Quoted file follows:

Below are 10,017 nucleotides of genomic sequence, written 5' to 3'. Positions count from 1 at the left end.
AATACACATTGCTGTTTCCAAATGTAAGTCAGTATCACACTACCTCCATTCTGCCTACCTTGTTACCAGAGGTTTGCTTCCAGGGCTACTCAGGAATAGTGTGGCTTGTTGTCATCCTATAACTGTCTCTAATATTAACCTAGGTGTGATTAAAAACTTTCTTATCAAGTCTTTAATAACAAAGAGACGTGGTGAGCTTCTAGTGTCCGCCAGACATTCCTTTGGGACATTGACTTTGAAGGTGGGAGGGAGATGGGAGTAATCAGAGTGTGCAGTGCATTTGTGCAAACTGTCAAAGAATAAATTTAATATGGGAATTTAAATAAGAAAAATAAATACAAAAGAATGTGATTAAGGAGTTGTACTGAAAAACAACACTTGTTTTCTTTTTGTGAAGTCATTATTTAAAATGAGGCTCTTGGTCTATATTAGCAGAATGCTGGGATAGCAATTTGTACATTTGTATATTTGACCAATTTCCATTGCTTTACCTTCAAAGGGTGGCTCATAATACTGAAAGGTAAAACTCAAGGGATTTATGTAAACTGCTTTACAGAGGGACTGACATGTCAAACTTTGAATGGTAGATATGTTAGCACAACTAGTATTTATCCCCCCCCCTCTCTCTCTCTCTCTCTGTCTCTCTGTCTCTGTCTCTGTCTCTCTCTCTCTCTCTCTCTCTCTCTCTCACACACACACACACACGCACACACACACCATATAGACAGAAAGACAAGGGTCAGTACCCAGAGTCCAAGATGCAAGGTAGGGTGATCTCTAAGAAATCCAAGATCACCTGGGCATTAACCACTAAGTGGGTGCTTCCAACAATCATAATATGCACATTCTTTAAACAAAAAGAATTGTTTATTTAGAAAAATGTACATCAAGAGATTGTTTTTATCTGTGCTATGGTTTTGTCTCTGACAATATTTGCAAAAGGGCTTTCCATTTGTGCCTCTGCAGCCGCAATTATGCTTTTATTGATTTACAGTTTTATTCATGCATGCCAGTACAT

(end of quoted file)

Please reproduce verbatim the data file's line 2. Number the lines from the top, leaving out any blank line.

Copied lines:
AATACACATTGCTGTTTCCAAATGTAAGTCAGTATCACACTACCTCCATTCTGCCTACCTTGTTACCAGAGGTTTGCTTCCAGGGCTACTCAGGAATAGTGTGGCTTGTTGTCATCCTATAACTGTCTCTAATATTAACCTAGGTGTGATTAAAAACTTTCTTATCAAGTCTTTAATAACAAAGAGACGTGGTGAGCTTCTAGTGTCCGCCAGACATTCCTTTGGGACATTGACTTTGAAGGTGGGAGGGAGATGGGAGTAATCAGAGTGTGCAGTGCATTTGTGCAAACTGTCAAAGAATAAATTTAATATGGGAATTTAAATAAGAAAAATAAATACAAAAGAATGTGATTAAGGAGTTGTACTGAAAAACAACACTTGTTTTCTTTTTGTGAAGTCATTATTTAAAATGAGGCTCTTGGTCTATATTAGCAGAATGCTGGGATAGCAATTTGTACATTTGTATATTTGACCAATTTCCATTGCTTTACCTTCAAAGGGTGGCTCATAATACTGAAAGGTAAAACTCAAGGGATTTATGTAAACTGCTTTACAGAGGGACTGACATGTCAAACTTTGAATGGTAGATATGTTAGCACAACTAGTATTTATCCCCCCCCCTCTCTCTCTCTCTCTCTGTCTCTCTGTCTCTGTCTCTGTCTCTCTCTCTCTCTCTCTCTCTCTCTCTCACACACACACACACACGCACACACACACCATATAGACAGAAAGACAAGGGTCAGTACCCAGAGTCCAAGATGCAAGGTAGGGTGATCTCTAAGAAATCCAAGATCACCTGGGCATTAACCACTAAGTGGGTGCTTCCAACAATCATAATATGCACATTCTTTAAACAAAAAGAATTGTTTATTTAGAAAAATGTACATCAAGAGATTGTTTTTATCTGTGCTATGGTTTTGTCTCTGACAATATTTGCAAAAGGGCTTTCCATTTGTGCCTCTGCAGCCGCAATTATGCTTTTATTGATTTACAGTTTTATTCATGCATGCCAGTACAT